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Why this matters:

The role of a data protection officer draws upon multiple knowledge bases; in addition to data protection, candidates need a working familiarity with information security, computer science, software engineering, and similar fields. In addition, ideal candidates understand applicable privacy regulations and how to work cross-functionally to align and comply.

What to listen for:

  • Working familiarity with the most relevant disciplines
  • A strong knowledge of on-point privacy laws
  • Experience in data protection and legal compliance

Why this matters:

While the role of data protection officer was originally created to ensure compliance with the EU’s General Data Protection Regulation (GDPR), candidates must have a solid knowledge of relevant laws, regulations, and standards specific to your country, region, or sector. Examples include the California Consumer Privacy Act (CCPA) or HIPAA, FDA, IRBs, and RWD/RWE for US healthcare. 

What to listen for:

  • Demonstrated knowledge of sector- and jurisdiction-specific regulations
  • Experience interpreting these regulations favorably for business — and yet safely
  • Knowledge of regulatory trends, both in the short- and long-term

Why this matters:

Strong candidates will have at least a passing knowledge of the data collected in your field, along with the types that call for special protection. This question examines the candidate’s track record for helping similar organizations develop safeguarding protocols to meet minimum standards and achieve compliance at all times.

What to listen for:

  • Experience helping similar organizations achieve compliance with data protection laws
  • Knowledge of sector-specific data and IT processes
  • A track record of successful compliance for similar companies

 

Why this matters:

Data protection officers are responsible for performing data protection impact assessments to diagnose existing and potential risks — and determine whether an organization is in compliance. This question reveals a candidate’s strategy and approach toward managing risks, avoiding breaches, and ensuring systematic compliance.

What to listen for:

  • Up-to-date knowledge of GDPR plus any other relevant regulations
  • An organized and systematic approach with strong attention to detail
  • Experience designing and implementing strategies and rules to ensure compliance

Why this matters:

To prevent undue bias or conflicts of interest, data protection officers must work independently. Typically speaking, they cannot be direct or contracted employees of an organization they’re working with, nor can they hold positions within the organization or report to anyone other than senior management. This question will help you assess a candidate’s track record of impartiality and integrity.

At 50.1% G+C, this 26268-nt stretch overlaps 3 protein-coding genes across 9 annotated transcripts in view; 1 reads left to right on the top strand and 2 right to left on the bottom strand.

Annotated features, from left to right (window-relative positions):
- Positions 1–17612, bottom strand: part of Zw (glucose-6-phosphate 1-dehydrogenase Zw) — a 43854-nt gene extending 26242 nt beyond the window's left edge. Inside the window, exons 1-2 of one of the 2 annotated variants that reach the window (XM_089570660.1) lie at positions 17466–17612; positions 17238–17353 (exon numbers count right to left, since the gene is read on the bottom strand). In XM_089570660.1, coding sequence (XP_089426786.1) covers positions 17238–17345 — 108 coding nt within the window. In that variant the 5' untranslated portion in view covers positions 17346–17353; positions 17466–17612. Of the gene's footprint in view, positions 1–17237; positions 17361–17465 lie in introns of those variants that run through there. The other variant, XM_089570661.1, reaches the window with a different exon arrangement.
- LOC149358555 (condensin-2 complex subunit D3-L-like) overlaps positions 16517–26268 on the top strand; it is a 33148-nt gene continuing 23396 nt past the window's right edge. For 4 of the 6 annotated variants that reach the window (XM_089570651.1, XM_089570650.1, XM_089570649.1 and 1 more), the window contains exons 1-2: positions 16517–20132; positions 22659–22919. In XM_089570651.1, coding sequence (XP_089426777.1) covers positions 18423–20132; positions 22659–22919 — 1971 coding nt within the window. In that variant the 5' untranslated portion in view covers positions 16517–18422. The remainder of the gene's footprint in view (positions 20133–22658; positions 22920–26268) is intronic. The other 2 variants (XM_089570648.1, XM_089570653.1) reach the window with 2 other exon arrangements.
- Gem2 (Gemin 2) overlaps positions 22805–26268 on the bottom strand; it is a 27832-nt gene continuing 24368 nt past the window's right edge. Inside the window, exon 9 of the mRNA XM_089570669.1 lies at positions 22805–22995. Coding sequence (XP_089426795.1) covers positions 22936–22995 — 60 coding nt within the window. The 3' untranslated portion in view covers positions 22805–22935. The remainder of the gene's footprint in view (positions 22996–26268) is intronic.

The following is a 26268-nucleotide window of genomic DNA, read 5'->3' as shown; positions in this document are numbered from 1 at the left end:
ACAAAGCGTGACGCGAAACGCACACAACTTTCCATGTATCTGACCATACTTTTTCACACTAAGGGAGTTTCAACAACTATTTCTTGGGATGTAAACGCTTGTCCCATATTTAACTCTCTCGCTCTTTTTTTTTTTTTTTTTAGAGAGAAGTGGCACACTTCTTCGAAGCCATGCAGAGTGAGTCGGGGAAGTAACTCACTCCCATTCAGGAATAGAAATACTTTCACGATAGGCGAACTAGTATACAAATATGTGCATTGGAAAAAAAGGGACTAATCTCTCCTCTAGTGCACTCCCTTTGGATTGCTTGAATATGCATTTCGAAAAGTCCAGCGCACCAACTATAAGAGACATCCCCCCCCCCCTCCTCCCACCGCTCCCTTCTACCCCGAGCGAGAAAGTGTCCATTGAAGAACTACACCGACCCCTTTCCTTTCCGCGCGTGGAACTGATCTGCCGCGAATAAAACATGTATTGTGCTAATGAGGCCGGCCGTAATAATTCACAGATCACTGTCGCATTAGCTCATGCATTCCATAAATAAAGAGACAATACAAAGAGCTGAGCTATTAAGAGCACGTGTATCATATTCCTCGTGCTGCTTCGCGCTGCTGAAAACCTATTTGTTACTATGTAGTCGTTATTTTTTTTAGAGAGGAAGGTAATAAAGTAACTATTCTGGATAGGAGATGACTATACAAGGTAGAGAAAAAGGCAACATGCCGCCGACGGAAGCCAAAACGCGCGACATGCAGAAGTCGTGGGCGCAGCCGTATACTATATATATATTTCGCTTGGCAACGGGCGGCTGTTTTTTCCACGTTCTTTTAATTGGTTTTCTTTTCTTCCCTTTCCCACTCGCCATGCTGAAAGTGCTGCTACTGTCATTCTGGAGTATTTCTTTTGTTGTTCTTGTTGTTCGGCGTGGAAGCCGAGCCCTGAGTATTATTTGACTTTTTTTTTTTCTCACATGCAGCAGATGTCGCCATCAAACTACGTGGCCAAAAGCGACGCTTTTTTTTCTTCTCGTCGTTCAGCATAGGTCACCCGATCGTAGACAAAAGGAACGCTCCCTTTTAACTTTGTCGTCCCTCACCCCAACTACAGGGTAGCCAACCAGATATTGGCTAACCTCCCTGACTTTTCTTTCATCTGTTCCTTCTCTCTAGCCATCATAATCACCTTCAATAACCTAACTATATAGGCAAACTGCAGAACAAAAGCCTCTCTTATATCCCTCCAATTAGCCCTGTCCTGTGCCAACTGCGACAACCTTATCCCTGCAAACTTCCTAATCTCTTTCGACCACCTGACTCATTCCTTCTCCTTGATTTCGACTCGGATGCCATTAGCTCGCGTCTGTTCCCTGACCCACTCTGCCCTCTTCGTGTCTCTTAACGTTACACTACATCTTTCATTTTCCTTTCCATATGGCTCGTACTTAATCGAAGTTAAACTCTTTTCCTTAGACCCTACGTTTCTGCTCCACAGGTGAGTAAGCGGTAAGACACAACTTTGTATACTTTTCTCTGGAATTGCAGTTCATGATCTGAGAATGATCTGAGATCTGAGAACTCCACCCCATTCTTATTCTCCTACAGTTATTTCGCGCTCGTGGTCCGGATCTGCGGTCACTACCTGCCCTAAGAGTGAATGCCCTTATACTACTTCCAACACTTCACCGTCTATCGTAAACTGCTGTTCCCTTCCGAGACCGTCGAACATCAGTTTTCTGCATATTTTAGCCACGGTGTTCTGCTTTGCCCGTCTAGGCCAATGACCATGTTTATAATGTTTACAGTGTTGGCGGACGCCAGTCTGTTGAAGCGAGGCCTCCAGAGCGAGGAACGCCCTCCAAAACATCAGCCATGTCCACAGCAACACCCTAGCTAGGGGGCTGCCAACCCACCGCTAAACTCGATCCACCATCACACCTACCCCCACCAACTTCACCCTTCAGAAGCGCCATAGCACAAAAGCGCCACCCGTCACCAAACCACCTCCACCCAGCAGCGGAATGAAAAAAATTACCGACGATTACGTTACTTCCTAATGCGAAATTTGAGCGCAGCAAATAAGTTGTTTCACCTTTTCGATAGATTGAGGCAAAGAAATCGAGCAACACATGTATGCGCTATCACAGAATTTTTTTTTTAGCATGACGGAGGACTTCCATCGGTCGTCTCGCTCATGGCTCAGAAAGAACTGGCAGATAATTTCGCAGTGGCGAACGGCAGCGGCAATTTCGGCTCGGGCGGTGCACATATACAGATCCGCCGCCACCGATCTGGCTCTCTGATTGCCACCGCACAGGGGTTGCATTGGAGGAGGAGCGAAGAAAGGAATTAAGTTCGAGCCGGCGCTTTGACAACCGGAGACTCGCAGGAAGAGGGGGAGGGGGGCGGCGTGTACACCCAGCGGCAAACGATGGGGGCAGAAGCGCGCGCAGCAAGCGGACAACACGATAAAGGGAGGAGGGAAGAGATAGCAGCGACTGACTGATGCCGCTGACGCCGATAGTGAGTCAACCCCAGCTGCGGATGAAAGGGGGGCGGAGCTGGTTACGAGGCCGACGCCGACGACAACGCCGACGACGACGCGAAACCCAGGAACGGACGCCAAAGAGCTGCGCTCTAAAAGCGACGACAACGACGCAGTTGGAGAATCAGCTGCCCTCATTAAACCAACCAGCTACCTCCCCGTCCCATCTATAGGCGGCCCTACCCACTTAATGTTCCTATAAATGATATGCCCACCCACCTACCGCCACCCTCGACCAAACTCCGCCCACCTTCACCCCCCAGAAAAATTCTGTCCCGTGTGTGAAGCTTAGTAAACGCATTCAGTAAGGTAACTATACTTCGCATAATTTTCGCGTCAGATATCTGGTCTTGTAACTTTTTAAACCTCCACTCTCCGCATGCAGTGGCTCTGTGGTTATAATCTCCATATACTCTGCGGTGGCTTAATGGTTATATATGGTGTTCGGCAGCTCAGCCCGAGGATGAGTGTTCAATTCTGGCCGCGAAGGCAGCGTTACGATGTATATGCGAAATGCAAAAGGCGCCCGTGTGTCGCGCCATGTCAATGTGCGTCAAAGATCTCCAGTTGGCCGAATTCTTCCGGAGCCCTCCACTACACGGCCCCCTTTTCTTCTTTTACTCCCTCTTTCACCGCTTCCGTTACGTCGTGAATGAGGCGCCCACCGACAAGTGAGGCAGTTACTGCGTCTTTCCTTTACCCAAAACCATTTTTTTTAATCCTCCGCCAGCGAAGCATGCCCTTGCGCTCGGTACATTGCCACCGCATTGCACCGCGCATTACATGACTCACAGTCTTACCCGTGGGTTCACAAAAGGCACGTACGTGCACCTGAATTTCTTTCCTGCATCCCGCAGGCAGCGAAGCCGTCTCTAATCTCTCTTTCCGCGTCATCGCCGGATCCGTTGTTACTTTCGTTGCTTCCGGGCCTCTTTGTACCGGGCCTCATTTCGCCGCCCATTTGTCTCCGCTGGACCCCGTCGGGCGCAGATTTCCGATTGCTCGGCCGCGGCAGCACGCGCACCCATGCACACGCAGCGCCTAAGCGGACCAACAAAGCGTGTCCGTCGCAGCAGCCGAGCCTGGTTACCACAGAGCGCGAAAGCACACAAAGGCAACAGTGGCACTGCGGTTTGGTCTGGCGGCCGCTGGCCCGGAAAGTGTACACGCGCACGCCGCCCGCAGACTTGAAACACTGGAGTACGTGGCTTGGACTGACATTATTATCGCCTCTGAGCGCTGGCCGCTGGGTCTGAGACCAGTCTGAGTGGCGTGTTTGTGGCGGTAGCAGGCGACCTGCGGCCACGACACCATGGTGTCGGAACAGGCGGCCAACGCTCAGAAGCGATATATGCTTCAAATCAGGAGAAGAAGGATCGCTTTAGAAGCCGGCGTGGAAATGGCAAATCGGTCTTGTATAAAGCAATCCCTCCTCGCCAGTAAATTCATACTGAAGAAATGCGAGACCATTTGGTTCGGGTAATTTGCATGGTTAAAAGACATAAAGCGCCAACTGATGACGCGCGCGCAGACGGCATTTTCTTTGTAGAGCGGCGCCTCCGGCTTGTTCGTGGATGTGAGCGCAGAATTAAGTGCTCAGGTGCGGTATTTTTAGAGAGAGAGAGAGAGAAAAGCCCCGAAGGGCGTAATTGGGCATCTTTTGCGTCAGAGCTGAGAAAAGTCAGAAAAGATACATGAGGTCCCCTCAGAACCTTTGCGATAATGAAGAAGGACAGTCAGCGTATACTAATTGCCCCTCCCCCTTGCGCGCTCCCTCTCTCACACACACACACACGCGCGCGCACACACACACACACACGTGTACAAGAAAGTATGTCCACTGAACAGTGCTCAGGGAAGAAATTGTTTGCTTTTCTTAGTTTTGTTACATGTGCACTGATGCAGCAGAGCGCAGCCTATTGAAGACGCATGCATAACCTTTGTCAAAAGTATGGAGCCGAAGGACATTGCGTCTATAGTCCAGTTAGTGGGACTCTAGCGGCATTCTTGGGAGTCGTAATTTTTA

What to listen for:

  • An understanding of the ethical responsibilities of the role
  • The ability to act on behalf of their public entities
  • An objective mindset that prioritizes legal compliance over company agendas

Why this matters:

Data protection officers should act as mentors to management and staff, informing them of their responsibilities under all applicable data protection laws. They must possess strong project management skills, the ability to influence management and stakeholders, excellent communication skills, and the ability to coordinate effectively with other leaders to drive shifts in their culture and operations.

What to listen for:

  • A track record of influence and effectiveness
  • Clear communication skills
  • The ability to explain technical concepts to nontechnical people

Why this matters:

Data protection officers are responsible for educating management and employees on compliance with data protection laws. This question will help you assess a candidate’s ability to communicate complex information in simple terms, develop effective training strategies, and act as a mentoring figure.

What to listen for:

  • Track record of success of training and mentoring others
  • Ability to customize complex information for specific audiences
  • Past experience developing training material

Why this matters:

The role of a data protection officer requires balancing education with leadership and enforcement. Data protection officers often bridge people or teams — and work closely with management and stakeholders. Candidates should have experience identifying breaks in communication, solving conflicts, and working with people from diverse teams to achieve full compliance.

What to listen for:

  • A collaborative leadership style
  • Strong communication skills
  • Ability to adapt implementation to specific organizational infrastructure

Why this matters:

Data protection officers are typically required by law to document data processing activities, along with their purpose, and make them available to the public, on request. Ideal candidates will be knowledgeable about the latest policies and procedures, and be proactive in adjusting existing documentation to comply with them.

What to listen for:

  • Up-to-date knowledge of GDPR plus any other relevant regulations
  • An organized and systematic approach with strong attention to detail
  • A track record of facilitating a culture of data protection
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